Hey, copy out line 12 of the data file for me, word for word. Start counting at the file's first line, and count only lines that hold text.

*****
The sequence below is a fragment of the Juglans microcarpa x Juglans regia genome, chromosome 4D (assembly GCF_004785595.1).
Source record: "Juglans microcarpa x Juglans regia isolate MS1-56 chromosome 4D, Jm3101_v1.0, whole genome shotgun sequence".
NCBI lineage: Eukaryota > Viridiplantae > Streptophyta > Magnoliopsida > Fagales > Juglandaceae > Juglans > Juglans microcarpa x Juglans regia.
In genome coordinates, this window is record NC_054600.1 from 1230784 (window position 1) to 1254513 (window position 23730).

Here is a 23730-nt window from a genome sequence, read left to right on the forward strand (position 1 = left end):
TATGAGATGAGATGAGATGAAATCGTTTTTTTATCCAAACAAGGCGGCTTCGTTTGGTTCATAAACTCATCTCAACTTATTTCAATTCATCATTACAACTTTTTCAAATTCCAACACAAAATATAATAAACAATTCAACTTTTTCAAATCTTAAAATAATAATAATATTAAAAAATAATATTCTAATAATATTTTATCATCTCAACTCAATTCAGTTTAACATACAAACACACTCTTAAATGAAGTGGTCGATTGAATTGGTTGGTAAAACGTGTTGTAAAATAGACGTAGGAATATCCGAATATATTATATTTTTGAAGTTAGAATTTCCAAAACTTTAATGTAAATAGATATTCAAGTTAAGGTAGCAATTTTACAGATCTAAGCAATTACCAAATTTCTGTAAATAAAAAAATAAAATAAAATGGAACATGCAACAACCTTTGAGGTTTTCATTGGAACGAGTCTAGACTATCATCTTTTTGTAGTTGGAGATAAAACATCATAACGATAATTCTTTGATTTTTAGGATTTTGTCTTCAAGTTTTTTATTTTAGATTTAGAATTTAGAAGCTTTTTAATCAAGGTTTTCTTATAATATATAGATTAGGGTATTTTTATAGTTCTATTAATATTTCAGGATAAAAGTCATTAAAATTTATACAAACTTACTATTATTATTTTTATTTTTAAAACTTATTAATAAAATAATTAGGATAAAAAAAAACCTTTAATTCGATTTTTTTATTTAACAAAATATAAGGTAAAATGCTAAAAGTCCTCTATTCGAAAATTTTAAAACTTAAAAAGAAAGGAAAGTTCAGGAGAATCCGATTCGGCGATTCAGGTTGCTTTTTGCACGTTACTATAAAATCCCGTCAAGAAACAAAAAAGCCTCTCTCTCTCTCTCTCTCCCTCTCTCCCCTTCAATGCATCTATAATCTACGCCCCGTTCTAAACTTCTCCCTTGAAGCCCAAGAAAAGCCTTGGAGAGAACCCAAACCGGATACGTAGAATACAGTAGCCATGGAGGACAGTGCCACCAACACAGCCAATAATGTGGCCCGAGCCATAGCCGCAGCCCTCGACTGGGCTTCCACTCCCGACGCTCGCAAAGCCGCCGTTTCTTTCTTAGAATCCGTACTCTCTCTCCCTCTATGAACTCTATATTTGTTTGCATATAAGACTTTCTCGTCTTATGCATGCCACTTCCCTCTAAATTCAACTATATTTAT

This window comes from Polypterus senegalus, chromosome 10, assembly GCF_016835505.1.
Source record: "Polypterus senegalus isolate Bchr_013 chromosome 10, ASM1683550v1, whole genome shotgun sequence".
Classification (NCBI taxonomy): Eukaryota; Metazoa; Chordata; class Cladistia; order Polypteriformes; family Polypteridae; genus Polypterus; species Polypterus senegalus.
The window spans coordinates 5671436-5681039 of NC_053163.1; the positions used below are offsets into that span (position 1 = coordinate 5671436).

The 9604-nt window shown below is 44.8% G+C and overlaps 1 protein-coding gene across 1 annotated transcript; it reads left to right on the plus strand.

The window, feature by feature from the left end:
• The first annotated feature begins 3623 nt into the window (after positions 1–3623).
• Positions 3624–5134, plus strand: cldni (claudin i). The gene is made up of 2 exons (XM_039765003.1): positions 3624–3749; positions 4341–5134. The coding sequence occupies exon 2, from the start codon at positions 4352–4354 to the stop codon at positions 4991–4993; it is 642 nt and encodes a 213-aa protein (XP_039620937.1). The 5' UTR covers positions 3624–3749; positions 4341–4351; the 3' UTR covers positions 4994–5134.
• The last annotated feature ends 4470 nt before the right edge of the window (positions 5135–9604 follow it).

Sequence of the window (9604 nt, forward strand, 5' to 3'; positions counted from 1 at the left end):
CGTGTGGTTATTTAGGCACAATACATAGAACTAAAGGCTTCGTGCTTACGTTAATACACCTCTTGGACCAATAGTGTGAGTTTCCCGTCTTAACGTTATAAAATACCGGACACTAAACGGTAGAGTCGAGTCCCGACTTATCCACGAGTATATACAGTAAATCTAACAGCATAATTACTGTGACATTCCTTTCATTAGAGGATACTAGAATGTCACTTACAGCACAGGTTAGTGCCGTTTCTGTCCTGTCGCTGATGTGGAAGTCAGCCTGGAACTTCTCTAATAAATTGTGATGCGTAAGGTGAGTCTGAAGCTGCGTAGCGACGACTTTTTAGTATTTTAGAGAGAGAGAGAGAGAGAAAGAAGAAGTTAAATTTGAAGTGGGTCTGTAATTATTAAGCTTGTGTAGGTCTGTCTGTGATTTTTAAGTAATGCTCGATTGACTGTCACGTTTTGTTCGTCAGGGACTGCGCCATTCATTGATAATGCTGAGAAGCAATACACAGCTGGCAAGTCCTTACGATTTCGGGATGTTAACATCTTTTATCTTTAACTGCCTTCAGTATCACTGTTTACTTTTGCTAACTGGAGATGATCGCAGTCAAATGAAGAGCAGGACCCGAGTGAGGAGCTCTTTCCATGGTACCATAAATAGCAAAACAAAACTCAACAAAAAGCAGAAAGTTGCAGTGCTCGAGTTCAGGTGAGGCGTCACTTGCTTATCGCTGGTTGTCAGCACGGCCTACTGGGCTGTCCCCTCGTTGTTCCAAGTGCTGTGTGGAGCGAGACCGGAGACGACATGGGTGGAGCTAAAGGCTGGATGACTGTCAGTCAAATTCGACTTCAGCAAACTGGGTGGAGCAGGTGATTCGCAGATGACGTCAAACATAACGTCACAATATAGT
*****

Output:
The window, feature by feature from the left end: